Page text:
According to an article written by Gabriella Coslovich, ‘Australians are largely tolerant people who are accepting and welcoming of other cultures.’ She analyzed the University of Western Sydney’s findings on racism and found that while there are definitely racists within Australia’s population a large majority of Australians have little to no problems with the racial diversity in our country at all. ‘One in 10 Australians have very problematic views on diversity and on ethnic differences.’ The only other country to have a greater acceptance of different ethnicities was Canada. She also mentioned that 89.5% of Victorians agreed that their society should be made up of people from different cultures and 81.4% of Victorians also said they felt secure with people of different ethnic backgrounds. Gabriella Coslovich also mentioned that in parts of Western Europe, three in 10 people were racists, in comparison to Australia’s one in 10. Thus again proving the ethnic fairness within our country, and Melbourne in particular.

While we have freedom of religion, several citizens in China are being prosecuted because they believe in something different. Whilst our justice system is also fair, in North Korea, they publicly execute citizens for something as simple as petty theft. Countries like the United States of America, still struggle largely with racism while Australia as a nation struggle less so. In conclusion, Australia but Melbourne in particular remain significantly fairer places, especially for citizens that currently reside here.

Oxford English Dictionary
Accessed: 1 March 2014

The Sunday Morning Herald
In A Tolerant Society, Racists Hear This: Your Race Is Run
By: Gabriella Coslovich
Accessed 1 March 2014

ABC NET – Federal Election 2013
Asylulm Seekers: Where The Parties Stand
By: Jane Norman
Accessed: 1 March 2014

Australian Government: Department of Immigration and Border Protection
Five Fundamental Freedoms
Accessed: 1 March 2014

Religion News Service
Report: 8 Countries On UN Human Rights Council Restrict Religious Freedom
By: Brian Pellot
Accessed: 1 March 2014

Liberty In North Korea
The People’s Challenges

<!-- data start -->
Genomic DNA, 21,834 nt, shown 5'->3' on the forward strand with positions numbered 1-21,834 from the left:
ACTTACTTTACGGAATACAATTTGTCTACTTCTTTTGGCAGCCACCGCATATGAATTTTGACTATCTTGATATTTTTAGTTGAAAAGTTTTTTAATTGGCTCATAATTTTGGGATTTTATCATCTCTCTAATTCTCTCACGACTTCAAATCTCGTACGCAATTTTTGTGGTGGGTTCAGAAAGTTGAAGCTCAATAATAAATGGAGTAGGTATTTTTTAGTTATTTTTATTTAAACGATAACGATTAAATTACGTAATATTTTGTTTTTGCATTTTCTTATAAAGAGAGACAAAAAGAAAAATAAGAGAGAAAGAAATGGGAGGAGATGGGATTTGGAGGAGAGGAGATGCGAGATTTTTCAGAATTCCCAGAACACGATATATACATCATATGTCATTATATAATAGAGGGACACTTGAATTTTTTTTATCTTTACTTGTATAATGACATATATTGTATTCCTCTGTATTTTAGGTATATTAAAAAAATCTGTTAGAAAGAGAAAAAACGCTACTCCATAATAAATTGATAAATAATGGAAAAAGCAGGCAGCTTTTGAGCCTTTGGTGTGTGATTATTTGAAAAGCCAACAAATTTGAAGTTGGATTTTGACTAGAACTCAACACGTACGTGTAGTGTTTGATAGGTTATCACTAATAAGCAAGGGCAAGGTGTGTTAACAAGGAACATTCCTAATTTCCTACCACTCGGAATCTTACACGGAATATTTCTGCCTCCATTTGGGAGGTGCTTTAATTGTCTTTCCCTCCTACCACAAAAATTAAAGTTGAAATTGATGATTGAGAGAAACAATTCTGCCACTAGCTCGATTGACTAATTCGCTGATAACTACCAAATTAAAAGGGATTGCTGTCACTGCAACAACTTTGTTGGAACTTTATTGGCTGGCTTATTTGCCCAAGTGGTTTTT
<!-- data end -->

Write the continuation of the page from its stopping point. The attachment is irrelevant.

Accessed: 1 March 2014


One thought on “Critical Question #3: Is Melbourne Fair?

  1. Week 4 – Critical Question Assessment

    Justice Week

    Hi Zoe,

    You have written a well researched and far reaching response to the critical question. Your definitions are topical, especially as the Australian Values Statement provides an effective barometer for your response – does Melbourne actually live up to this pledge? [To be honest – I have no memory of signing a pledge, though I do try to live by those aspirations…] You have built up a strong case for Melbourne’s fairness as a community, drawing on both trails effectively.

    I would like to start seeing you be more critical in your approach – while Australia is intended to have a separation between church and state – the country as a whole is still dominated by Anglo-Christian values, which can make it difficult for those practicing other religions to feel like they have a valid place in the community – the recent Islamaphobia is a case in point – as is the vexed issue of religious instruction in schools [currently in the media].

    In terms of effectively considering opposing views – allow yourself to examine the ways in which systems of government, social welfare, education or justice fail to meet the standards proposed in the pledge – you would only need 1 or 2 examples – but use the context as your framework.

    Well done 🙂


    Coherence of argument: level 2 of 2
    Use of evidence: level 2 of 2
    Further Research: level 1 of 1
    Multiple Perspectives: level 1 of 2
    Critical Thinking: level 0 of 1
    Expression & language use: 1 level of 1

    These levels refer to the

    Assessment Rubric.